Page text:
Spring is inspiring around the farm. Spring cleaning. Spring planting. Spring painting. (Admittedly, this last one is Cowboy’s least favorite on earth.) One thing all farm girls know is that you have to find creative ways to be thrifty. Around here, we call our style farm chic. Enjoy some of our easy tips for use in your farmtastic spring garden.
Last year I wrote about how you can use dishes to liven up the garden. They are affordable, and can easily be picked up at garage sales and thrift stores for less than a dollar a piece. Well this year I found an even more exciting way to use them. As plant markers in your garden. The beauty is that you can use a Sharpie marker to write on them. Water won’t wash it off. However, if you want to reuse the plates, the Sharpie will come off with household rubbing alcohol. Magic!
Strawberry plants ready to bear some fruit, and of course sporting their plate marker.
My raised bed filled with plants and plates. Perfect eco-friendly, re-usable markers.
I’ve also struggled with finding pots that I love and that are affordable. I just want to pot some plants not bury gold. Terra cotta is classic, but it cracks and, let’s face it, it’s HEAVY when planted. I’m not up for breaking my back. So what’s a farm girl to do? Galvanized buckets. You can pick them up at your local hardware store. Simply drill a couple of holes in the bottom and line with a layer of pebbles or rocks for drainage.
A stock pot planter used as a perfect spot for a kitchen staple at the farm – rosemary!
Galvanized bucket filled with herbs and the adorable plate plant markers.
In the same realm, I had an old kitchen stock pot that I burnt and warped the bottom of. (It was a braniac move where I put the pot on the stove and turned it on to heat up but got distracted. I can’t imagine how I got distracted with the zoo of critters around here). Anywhoodles, it’s making a great home for my rosemary, and it looks super cute to boot.
Admittedly, I’m a garden novice and still learning each season what works and what fails miserably. But hey, it’s the journey not the destination, as they say. Let’s just hope this journey yields us some fresh veggies, fruits, and herbs this year. Happy planting!
It’s one of my favorite times of year around the farm. The Texas heat has given us all a break, allowing us to emerge from our air conditioning cocoon and take a reprieve from the two-shower-a-day minimum if you dare work outside.
Best of all, the garden is getting its fall surge. My butterfly bush is in full bloom, the hummingbirds have moved south for the winter, and yes, Maybelle the puppy is still digging up my yard like she’s on a mission to find gold.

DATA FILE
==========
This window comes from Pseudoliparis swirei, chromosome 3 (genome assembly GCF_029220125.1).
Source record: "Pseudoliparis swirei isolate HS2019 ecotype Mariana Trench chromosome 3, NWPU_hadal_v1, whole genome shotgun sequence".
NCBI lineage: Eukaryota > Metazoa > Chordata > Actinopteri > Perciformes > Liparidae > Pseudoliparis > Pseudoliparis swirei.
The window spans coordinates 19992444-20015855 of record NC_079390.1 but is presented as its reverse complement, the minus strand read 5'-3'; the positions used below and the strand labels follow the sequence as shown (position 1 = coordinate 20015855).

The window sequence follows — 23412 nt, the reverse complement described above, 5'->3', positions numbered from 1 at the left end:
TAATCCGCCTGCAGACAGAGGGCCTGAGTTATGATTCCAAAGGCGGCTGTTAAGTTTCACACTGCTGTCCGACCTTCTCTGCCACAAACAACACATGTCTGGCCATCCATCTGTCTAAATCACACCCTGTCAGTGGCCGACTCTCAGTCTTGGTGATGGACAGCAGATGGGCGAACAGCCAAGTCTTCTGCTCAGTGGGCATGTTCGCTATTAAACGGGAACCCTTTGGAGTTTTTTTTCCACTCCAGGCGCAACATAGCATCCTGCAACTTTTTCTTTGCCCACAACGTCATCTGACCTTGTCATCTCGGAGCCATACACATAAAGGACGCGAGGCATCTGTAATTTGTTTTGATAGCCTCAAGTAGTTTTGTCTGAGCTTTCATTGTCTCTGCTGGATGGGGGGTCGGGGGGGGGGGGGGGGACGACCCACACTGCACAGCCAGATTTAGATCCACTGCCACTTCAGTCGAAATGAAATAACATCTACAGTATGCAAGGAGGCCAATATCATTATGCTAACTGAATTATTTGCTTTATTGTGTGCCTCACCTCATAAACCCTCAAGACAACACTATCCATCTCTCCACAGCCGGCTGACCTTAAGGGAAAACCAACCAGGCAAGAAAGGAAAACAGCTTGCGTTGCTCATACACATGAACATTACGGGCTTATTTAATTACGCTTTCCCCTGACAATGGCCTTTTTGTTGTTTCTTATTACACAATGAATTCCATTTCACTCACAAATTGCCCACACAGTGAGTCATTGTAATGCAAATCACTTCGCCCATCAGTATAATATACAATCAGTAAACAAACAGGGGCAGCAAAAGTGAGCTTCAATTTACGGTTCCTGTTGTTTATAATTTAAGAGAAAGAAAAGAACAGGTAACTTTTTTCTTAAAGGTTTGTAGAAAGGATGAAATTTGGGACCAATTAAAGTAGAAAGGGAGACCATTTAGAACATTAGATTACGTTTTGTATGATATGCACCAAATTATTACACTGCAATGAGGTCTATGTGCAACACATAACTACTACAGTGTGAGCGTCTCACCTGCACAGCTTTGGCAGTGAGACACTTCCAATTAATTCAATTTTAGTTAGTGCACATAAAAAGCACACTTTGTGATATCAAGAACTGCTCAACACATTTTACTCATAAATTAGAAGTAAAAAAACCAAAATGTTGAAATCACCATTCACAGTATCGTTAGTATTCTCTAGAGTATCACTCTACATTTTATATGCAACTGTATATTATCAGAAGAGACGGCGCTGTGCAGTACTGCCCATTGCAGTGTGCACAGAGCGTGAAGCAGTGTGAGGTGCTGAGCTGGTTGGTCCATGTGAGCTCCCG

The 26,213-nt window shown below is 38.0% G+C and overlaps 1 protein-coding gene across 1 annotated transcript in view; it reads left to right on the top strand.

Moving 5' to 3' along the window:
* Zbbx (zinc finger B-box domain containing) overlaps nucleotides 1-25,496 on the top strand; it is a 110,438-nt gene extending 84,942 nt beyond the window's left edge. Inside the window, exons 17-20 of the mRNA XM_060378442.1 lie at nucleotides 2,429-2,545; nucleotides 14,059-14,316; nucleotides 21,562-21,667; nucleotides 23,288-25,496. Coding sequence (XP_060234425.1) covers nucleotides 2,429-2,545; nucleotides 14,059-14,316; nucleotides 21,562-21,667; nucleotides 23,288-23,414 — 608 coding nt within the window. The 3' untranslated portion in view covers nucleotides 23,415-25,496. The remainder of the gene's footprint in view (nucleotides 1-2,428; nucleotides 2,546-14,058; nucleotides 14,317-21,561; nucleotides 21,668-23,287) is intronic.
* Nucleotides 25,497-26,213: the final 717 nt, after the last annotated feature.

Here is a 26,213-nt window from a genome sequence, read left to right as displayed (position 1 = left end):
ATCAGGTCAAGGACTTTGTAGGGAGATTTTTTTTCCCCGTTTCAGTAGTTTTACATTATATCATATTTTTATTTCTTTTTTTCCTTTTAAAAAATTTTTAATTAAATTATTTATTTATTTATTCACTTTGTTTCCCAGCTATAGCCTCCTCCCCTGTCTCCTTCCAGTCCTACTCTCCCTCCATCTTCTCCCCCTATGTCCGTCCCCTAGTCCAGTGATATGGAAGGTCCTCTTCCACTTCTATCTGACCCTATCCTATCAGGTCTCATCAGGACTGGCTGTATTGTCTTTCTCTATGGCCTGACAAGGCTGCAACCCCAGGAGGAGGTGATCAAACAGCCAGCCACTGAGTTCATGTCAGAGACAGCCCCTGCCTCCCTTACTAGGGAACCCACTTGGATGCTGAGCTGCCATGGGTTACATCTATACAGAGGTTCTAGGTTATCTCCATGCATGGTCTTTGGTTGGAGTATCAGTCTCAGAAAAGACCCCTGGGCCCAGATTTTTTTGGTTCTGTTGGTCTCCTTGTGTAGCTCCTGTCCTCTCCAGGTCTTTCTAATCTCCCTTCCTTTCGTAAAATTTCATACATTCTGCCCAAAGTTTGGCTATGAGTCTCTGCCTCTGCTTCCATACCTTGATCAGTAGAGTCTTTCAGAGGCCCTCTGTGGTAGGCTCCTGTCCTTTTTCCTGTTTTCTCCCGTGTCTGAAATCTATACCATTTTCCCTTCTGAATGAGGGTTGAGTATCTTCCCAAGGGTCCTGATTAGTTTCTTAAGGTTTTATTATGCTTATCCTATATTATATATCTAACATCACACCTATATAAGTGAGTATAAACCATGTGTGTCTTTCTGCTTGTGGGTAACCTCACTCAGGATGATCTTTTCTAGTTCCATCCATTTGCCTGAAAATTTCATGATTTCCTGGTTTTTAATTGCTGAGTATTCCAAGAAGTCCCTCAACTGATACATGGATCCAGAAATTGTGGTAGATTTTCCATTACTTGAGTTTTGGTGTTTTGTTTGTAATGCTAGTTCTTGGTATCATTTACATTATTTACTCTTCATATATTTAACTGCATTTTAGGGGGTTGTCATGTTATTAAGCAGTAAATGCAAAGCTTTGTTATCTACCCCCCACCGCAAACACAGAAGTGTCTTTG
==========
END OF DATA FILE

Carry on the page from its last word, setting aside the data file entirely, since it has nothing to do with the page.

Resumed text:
Admittedly, I’m a gardening novice. But with each season I’m learning something new. It’s a big fat game of trial and error. What I’ve learned so far:
Garden plates make adorable edging, but puppies will dig them up and sit in the middle of the plate as if they are serving themselves up for dinner.
Shasta daisies are quite hardy and great bloomers, but puppies will dig them up.
Big old dogs are content to lie in the grass or on the porch as gardening companions, but puppies will steal your tools and dig right next to you.
Are you sensing a theme here? Maybelle is a whopping 10-months old now and she is full of spunk and energy. And she loves to be outside. This has put a damper on my fall gardening plans, as I might as well be planting dollar bills with her digging habit. But, Maybelle loves to sit on the porch and watch the cows and the horses, so I’ll invest in my patience a bit.
In spite of the puppydom that has hit us this year, I have learned a couple of useful things about gardening. Around the farm you have to be resourceful. So this fall when you are harvesting seeds, look no farther than your kitchen. I found a cutting board and butter knife to be the best tools to sort my seeds. It made quick and easy work of this task.
My final tip for fall gardening, put those adorable pumpkins up high or puppies will make their own version of pumpkin pie.
For those that know me personally, I’m a grand fan of shabby chic, or as I sometimes call it farmgirl chic. If it’s chipped, dented, has faded paint, a great floral pattern, or just some lovely old thing, I am simply smitten. I fell in love with this style early on in life for the romance of it, and later in life for the shear practicality of it (read adorable on a budget).
As you can probably guess, I also love a good garage sale, tag sale, or antiques store to rummage through. And it’s on these many journeys that I am always drawn to the dishes. Cowboy will moan, “You really need another dish? You realize there are just two of us.” Luckily for me, the moaning is followed by the handing out of cash.
So what’s one to do with a fabulous dish? Well there is the obvious of adding it to the ever-growing stash in the cabinet, or if it’s extra special finding a spot for it on the wall. (NOTE: Arrangements of plates make great wall art.) But what about taking the dishes to the garden? Yes, I said garden. Here are some great tips for using old dishes outside:
Use them as a border – I dig small trenches, bury the plates halfway deep, and voila instant unique garden border.
Add them to pots – I am a fan of using old galvanized buckets for pots. I often tuck a small plate in next to the plant to spruce it up.
Wire them to a fence – I am desperately trying to grow a rose bush over one of my fences right now. Plates add some immediate color while I’m patiently (read not so much) waiting for the plants to bloom.
The great thing is they are cheap (you can easily pick them up for under a dollar a piece), you can mix and match, they are unique to your collection, and they are plenty durable for the outside.